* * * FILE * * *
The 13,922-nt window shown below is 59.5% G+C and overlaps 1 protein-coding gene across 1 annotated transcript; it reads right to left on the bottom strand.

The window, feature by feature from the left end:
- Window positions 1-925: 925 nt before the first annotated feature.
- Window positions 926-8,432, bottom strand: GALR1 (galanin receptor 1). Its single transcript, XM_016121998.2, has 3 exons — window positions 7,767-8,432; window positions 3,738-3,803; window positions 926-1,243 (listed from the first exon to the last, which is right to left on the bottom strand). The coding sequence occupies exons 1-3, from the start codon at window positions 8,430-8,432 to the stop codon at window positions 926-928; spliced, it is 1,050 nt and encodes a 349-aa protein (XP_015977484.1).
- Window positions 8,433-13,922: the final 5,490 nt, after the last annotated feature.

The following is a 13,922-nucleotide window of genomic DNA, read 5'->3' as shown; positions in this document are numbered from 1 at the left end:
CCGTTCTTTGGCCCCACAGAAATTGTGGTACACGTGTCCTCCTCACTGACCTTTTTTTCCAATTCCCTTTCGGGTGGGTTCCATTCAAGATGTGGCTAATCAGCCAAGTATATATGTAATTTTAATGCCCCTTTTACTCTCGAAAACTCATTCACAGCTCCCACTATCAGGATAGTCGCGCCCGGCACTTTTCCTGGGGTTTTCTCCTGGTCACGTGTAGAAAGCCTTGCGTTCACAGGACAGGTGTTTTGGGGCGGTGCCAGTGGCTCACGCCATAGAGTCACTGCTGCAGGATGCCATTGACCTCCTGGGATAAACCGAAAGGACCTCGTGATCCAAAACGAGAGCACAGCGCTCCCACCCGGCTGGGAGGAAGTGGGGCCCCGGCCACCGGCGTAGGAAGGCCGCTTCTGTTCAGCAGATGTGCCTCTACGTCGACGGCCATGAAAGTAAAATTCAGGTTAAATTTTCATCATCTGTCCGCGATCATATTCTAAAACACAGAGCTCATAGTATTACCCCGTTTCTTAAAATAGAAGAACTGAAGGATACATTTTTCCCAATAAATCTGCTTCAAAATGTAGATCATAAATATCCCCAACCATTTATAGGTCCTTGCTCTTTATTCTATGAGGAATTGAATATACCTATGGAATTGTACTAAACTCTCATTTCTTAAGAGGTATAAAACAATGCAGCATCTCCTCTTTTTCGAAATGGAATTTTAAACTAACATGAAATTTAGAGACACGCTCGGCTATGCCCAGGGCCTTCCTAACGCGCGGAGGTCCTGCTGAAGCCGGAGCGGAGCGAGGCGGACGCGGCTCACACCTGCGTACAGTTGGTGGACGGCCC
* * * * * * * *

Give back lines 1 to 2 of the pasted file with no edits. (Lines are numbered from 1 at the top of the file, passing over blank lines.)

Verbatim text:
The 13,922-nt window shown below is 59.5% G+C and overlaps 1 protein-coding gene across 1 annotated transcript; it reads right to left on the bottom strand.

The window, feature by feature from the left end: